On the first floor there is space dedicated to the transformations of Altino in the centuries of Romanization (II - I century B.C.) and then in full Romanization (I - III A.D.). Also in this case the thematic criterion is followed: territorial planning and roads, villas and domus, fashion and jewellery, personalities, society, professions, trade.
Just in this part of the route you can see some of the most interesting objects of the Roman Altino known to us.
Among them a series of jewels of a particular beauty, in some cases even contemporary taste. Among them a gold necklace of Salento factory dated between the end of the second century BC and the first century BC. The murrini glass, the marble portraits that decorated the richest funerary monuments. Not only that, there are also some toys for children and the leather soles of the shoes of the ancient inhabitants.
There is also a second floor to be set up with a section entirely dedicated to the Roman necropolis of Altino and the late antique history of the city.
Altino is not only mentioned in the museum but also in the two archaeological areas around it, 500 metres from the exhibition buildings, close to what was the first site of the museum.
One area allows you to see the remains of the monumental gateway that marked the northern entrance to the city from the first century BC and an urban hinge that connected the gate with the centre of Altino.
In the other area, instead, you can see a portion of the residential district that had allowed the urban expansion of Altino in the first century AD.
Particularly interesting for its excellent conservation is a stretch of urban road, paved with stone basoli and bordered by crepidini. This is overlooked by the domus Pantera named after the black and white mosaic depicting a panther drinking and which was to have been built in the atrium of the ancient dwelling.
Museum hours and how to get there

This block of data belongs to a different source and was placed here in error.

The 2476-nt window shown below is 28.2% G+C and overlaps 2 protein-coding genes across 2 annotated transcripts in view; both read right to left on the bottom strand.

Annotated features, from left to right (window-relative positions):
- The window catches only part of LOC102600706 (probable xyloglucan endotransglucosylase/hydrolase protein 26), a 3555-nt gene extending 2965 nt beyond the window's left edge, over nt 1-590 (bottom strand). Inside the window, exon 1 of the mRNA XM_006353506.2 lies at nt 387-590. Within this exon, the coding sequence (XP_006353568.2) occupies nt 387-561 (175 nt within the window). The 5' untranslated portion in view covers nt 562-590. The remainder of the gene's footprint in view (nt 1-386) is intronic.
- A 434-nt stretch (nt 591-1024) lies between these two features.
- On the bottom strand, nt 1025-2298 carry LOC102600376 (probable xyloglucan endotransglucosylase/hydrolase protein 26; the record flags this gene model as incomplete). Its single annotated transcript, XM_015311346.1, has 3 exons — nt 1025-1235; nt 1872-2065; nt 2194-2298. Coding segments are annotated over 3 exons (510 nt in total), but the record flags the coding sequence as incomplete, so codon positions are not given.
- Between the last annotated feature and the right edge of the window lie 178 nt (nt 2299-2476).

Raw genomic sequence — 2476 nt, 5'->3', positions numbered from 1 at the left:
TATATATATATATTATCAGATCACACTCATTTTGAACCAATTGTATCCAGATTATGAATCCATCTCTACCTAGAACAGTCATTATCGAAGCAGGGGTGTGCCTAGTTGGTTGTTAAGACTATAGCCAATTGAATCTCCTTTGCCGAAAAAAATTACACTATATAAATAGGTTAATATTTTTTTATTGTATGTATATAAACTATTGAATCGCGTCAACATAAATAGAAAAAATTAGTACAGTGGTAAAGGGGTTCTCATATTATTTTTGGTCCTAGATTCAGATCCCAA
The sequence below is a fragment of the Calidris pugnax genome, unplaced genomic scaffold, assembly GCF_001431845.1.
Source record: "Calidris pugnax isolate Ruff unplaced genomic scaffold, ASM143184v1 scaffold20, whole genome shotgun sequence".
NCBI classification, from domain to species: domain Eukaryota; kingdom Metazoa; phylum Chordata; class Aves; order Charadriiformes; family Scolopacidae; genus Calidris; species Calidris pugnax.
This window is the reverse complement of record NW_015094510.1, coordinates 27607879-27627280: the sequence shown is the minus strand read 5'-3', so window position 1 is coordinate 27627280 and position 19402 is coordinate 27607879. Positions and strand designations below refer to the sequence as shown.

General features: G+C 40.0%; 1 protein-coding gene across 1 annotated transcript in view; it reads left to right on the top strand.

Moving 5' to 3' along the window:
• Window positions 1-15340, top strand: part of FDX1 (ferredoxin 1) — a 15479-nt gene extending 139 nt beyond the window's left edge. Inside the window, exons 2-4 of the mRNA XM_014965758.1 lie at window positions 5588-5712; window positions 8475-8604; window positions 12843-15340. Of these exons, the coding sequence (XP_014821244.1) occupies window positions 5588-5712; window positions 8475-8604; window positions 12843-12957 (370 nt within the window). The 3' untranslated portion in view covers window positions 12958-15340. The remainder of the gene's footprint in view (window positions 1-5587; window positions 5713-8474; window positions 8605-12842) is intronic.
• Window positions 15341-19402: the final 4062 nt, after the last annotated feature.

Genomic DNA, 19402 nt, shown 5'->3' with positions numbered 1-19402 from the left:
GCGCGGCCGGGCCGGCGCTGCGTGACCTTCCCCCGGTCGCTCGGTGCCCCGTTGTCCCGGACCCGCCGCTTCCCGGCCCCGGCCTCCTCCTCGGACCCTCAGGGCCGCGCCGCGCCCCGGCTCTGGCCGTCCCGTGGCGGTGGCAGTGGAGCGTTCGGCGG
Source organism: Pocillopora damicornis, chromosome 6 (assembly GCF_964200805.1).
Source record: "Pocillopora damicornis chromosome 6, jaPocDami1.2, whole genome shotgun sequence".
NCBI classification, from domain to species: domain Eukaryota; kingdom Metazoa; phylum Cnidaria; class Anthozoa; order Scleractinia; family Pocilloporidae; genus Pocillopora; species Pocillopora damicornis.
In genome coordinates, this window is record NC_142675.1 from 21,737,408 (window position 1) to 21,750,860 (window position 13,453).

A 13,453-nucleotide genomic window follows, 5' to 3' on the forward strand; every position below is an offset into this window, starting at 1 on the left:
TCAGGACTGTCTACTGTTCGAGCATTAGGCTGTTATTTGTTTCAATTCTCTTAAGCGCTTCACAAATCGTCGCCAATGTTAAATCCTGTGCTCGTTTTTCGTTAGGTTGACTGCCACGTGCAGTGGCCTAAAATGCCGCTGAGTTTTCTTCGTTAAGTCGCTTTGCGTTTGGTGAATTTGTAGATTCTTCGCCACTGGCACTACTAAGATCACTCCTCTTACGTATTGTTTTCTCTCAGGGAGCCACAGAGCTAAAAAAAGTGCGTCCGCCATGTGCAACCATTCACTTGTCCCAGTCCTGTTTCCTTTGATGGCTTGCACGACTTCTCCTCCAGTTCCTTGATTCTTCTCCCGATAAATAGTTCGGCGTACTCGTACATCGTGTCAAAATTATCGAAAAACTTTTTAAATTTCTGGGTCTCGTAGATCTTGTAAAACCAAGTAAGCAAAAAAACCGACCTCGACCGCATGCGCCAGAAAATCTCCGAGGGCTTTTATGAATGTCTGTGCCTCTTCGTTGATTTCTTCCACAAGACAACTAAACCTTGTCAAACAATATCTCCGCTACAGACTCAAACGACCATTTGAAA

The National Archaeological Museum of Altino is located in Via S. Eliodoro, 56 - 30020 Quarto d'Altino (Venice).
Opening hours April-September:
Tuesday>Sunday : 8.30 - 19.30; closed Mondays
Wednesday, Thursday, Saturday, Sunday : 8.30 - 19.30;
Tuesday and Friday: 9 am - 2.15 pm;
(the ticket office closes 30 minutes early)
Opening hours of the archaeological sites:
Sunday: 16:00 - 18:30
For any closures or changes in opening hours, always check 'Information and opening hours' on the website https://polomusealeveneto.beniculturali.it/musei/museo-archeologico-nazionale-e-area-archeologica-di-altino.
How to get there:
From Venice-Piazzale Roma or Mestre railway station take the ATVO bus towards San Donà di Piave.
When you arrive near the museum of Altino you enter a temporal dimension totally different from the one you experienced a few meters before. You breathe history, antiquity, past. You only have to look around to see how the conformation of this place speaks for itself.
Today Altino is an area included in the World Heritage Site "Venice and its lagoon", protected by UNESCO within the municipality of Quarto d'Altino.
A place that wrongly never had the right light while preserving a historical heritage of a certain importance. Too little, too little attention has been given to a cognitive itinerary of the territory that aims only at Venice without unfortunately taking into account its origins.
A museum, a place, an experience. This is Altino. Mark it on your next trip to Venice.